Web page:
ISBN: 1400864313

Category: History

Page: 374

View: 6904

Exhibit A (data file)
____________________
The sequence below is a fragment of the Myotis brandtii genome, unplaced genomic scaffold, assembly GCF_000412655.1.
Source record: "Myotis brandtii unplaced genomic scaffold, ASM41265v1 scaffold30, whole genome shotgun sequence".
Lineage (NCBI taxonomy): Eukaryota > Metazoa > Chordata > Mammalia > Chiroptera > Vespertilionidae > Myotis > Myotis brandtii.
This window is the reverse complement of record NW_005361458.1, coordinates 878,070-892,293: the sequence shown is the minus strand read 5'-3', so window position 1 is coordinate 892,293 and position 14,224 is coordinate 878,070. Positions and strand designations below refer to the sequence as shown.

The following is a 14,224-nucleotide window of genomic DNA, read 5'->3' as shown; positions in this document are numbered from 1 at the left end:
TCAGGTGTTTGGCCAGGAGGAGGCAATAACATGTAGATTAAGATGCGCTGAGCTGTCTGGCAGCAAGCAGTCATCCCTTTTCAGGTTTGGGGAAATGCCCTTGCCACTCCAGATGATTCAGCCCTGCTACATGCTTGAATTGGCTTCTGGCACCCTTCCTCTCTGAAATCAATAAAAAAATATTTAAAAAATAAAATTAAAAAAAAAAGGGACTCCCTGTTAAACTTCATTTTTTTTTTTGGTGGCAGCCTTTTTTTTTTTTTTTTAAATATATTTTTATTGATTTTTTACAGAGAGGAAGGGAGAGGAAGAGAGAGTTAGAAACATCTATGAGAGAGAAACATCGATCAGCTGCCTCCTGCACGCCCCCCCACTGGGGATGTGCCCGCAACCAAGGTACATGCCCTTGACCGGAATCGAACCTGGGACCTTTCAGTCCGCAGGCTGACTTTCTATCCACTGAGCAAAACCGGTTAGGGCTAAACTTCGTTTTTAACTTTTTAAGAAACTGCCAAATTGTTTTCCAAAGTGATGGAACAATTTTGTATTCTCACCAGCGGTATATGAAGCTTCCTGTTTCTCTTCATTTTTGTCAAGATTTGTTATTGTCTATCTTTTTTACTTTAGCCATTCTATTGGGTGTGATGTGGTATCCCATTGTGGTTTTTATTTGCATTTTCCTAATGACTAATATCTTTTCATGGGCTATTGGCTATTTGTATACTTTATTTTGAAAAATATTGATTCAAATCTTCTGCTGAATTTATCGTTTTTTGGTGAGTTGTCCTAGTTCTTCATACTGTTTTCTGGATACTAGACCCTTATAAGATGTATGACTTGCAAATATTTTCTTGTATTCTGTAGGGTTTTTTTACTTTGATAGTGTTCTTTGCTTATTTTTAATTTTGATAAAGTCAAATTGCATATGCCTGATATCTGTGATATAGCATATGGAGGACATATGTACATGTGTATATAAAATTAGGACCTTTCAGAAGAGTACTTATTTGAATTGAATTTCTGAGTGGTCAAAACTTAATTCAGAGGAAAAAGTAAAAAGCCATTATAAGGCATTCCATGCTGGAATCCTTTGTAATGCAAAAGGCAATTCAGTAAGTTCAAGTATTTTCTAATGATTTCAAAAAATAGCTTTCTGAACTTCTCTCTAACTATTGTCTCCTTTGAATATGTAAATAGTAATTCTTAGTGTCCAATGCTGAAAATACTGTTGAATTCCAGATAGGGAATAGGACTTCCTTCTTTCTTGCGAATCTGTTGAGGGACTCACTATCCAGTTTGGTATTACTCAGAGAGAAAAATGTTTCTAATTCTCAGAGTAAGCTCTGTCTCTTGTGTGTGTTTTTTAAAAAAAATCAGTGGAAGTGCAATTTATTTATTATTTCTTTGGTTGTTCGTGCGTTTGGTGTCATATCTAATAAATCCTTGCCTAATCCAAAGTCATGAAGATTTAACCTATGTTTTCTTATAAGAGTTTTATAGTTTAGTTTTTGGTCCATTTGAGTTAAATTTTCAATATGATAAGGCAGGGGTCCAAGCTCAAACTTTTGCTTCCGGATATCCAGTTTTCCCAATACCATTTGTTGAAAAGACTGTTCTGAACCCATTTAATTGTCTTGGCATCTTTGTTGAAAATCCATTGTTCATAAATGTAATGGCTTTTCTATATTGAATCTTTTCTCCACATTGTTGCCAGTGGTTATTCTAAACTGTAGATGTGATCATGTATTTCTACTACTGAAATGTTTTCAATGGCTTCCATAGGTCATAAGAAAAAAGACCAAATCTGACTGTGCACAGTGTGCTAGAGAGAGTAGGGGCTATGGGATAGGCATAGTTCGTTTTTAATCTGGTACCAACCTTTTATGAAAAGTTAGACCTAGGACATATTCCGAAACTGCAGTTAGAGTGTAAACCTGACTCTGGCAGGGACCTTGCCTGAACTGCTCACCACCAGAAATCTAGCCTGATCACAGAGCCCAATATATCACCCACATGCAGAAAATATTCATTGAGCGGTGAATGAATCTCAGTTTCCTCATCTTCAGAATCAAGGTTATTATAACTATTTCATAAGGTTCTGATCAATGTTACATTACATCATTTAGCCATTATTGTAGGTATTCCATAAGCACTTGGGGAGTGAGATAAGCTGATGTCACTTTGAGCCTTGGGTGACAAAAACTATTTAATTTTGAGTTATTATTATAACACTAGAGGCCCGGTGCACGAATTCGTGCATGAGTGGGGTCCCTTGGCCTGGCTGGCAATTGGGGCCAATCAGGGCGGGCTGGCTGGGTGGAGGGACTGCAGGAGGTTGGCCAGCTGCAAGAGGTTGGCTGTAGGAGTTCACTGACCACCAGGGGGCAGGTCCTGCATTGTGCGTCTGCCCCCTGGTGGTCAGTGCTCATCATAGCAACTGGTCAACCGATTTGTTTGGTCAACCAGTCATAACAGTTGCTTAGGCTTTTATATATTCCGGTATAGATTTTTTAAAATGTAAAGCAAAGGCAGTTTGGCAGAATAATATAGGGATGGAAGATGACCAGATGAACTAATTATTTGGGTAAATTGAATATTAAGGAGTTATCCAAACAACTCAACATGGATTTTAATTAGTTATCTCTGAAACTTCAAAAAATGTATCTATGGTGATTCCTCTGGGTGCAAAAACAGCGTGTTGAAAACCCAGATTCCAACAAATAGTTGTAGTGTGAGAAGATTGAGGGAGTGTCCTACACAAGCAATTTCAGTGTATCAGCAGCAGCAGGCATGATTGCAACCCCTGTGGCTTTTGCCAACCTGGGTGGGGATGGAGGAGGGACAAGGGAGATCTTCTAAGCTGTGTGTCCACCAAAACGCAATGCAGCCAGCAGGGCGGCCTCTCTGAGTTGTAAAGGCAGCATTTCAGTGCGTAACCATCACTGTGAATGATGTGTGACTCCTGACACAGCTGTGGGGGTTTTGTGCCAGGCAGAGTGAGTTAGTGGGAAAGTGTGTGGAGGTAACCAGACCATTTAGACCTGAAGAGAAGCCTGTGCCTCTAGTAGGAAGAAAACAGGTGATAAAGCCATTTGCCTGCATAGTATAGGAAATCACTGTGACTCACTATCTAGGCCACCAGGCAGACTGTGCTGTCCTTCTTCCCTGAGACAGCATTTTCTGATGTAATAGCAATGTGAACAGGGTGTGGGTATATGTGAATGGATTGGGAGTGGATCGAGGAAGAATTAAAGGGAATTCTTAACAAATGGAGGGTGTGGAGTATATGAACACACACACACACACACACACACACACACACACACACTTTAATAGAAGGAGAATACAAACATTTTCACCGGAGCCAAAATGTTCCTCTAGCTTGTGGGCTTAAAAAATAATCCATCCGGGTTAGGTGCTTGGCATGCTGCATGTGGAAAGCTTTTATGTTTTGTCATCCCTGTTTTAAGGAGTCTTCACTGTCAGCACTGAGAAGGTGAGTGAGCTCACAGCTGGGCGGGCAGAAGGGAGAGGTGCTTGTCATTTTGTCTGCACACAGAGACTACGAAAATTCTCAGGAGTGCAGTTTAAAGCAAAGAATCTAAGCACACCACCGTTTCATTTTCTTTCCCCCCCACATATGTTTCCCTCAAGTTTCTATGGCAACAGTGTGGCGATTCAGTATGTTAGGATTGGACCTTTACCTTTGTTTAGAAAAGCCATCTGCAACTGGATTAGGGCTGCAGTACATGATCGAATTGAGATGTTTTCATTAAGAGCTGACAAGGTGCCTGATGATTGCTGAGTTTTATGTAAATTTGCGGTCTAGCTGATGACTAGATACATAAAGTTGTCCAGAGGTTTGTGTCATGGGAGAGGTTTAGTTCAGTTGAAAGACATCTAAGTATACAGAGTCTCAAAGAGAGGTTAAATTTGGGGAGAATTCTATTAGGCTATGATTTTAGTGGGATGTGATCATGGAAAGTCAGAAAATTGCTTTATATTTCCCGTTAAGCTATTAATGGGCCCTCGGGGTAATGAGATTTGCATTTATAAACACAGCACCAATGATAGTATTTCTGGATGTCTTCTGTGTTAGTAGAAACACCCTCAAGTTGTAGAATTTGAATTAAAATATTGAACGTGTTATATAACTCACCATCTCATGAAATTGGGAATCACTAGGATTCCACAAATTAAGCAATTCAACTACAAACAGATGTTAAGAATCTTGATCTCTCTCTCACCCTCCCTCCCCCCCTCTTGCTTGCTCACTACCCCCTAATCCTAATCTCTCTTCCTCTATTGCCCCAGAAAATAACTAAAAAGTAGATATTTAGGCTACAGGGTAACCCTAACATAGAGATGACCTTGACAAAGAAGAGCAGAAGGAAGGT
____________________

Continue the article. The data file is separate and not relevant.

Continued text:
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Here Timothy Tackett tests some of the diverse explanations of the origins of the French Revolution by examining the psychological itineraries of the individuals who launched it--the deputies of the Estates General and the National Assembly. Based on a wide variety of sources, notably the letters and diaries of over a hundred deputies, the book assesses their collective biographies and their cultural and political experience before and after 1789. In the face of the current "revisionist" orthodoxy, it argues that members of the Third Estate differed dramatically from the Nobility in wealth, status, and culture. Virtually all deputies were familiar with some elements of the Enlightenment, yet little evidence can be found before the Revolution of a coherent oppositional "ideology" or "discourse." Far from the inexperienced ideologues depicted by the revisionists, the Third Estate deputies emerge as practical men, more attracted to law, history, and science than to abstract philosophy. Insofar as they received advance instruction in the possibility of extensive reform, it came less from reading books than from involvement in municipal and regional politics and from the actions and decrees of the monarchy itself. Before their arrival in Versailles, few deputies envisioned changes that could be construed as "Revolutionary." Such new ideas emerged primarily in the process of the Assembly itself and continued to develop, in many cases, throughout the first year of the Revolution. Originally published in 1996. The Princeton Legacy Library uses the latest print-on-demand technology to again make available previously out-of-print books from the distinguished backlist of Princeton University Press. These editions preserve the original texts of these important books while presenting them in durable paperback and hardcover editions. The goal of the Princeton Legacy Library is to vastly increase access to the rich scholarly heritage found in the thousands of books published by Princeton University Press since its founding in 1905.